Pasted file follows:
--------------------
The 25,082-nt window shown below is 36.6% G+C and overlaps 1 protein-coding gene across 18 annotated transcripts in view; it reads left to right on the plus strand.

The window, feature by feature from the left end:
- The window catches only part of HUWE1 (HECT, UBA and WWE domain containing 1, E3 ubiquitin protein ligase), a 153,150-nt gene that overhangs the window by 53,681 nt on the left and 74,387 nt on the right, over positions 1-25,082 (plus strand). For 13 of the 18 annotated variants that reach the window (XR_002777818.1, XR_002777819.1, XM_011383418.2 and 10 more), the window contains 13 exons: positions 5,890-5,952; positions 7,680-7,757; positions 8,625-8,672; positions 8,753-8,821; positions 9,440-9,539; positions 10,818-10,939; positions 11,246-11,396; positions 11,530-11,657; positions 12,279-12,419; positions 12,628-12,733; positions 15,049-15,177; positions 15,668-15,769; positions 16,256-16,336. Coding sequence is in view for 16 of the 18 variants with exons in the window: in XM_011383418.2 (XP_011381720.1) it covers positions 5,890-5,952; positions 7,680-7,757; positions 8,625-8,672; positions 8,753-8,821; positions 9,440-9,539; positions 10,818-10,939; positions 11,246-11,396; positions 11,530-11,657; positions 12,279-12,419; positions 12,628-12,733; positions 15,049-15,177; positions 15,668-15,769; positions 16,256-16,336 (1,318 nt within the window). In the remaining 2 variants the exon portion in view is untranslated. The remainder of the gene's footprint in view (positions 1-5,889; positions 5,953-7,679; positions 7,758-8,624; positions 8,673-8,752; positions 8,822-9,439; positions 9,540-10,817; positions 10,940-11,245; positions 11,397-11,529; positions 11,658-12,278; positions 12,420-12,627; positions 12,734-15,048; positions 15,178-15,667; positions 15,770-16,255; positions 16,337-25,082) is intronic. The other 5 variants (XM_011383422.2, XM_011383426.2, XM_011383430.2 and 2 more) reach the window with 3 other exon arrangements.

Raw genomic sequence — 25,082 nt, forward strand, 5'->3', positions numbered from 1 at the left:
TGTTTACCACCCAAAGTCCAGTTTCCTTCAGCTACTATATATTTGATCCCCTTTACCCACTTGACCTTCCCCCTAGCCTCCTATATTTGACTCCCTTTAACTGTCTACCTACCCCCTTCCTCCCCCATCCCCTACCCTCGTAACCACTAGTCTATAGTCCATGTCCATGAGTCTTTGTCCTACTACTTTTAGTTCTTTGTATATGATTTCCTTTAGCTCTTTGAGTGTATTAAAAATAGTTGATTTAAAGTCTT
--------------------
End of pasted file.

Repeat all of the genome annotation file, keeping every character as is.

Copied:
The 25,082-nt window shown below is 36.6% G+C and overlaps 1 protein-coding gene across 18 annotated transcripts in view; it reads left to right on the plus strand.

The window, feature by feature from the left end:
- The window catches only part of HUWE1 (HECT, UBA and WWE domain containing 1, E3 ubiquitin protein ligase), a 153,150-nt gene that overhangs the window by 53,681 nt on the left and 74,387 nt on the right, over positions 1-25,082 (plus strand). For 13 of the 18 annotated variants that reach the window (XR_002777818.1, XR_002777819.1, XM_011383418.2 and 10 more), the window contains 13 exons: positions 5,890-5,952; positions 7,680-7,757; positions 8,625-8,672; positions 8,753-8,821; positions 9,440-9,539; positions 10,818-10,939; positions 11,246-11,396; positions 11,530-11,657; positions 12,279-12,419; positions 12,628-12,733; positions 15,049-15,177; positions 15,668-15,769; positions 16,256-16,336. Coding sequence is in view for 16 of the 18 variants with exons in the window: in XM_011383418.2 (XP_011381720.1) it covers positions 5,890-5,952; positions 7,680-7,757; positions 8,625-8,672; positions 8,753-8,821; positions 9,440-9,539; positions 10,818-10,939; positions 11,246-11,396; positions 11,530-11,657; positions 12,279-12,419; positions 12,628-12,733; positions 15,049-15,177; positions 15,668-15,769; positions 16,256-16,336 (1,318 nt within the window). In the remaining 2 variants the exon portion in view is untranslated. The remainder of the gene's footprint in view (positions 1-5,889; positions 5,953-7,679; positions 7,758-8,624; positions 8,673-8,752; positions 8,822-9,439; positions 9,540-10,817; positions 10,940-11,245; positions 11,397-11,529; positions 11,658-12,278; positions 12,420-12,627; positions 12,734-15,048; positions 15,178-15,667; positions 15,770-16,255; positions 16,337-25,082) is intronic. The other 5 variants (XM_011383422.2, XM_011383426.2, XM_011383430.2 and 2 more) reach the window with 3 other exon arrangements.

Raw genomic sequence — 25,082 nt, forward strand, 5'->3', positions numbered from 1 at the left:
TGTTTACCACCCAAAGTCCAGTTTCCTTCAGCTACTATATATTTGATCCCCTTTACCCACTTGACCTTCCCCCTAGCCTCCTATATTTGACTCCCTTTAACTGTCTACCTACCCCCTTCCTCCCCCATCCCCTACCCTCGTAACCACTAGTCTATAGTCCATGTCCATGAGTCTTTGTCCTACTACTTTTAGTTCTTTGTATATGATTTCCTTTAGCTCTTTGAGTGTATTAAAAATAGTTGATTTAAAGTCTT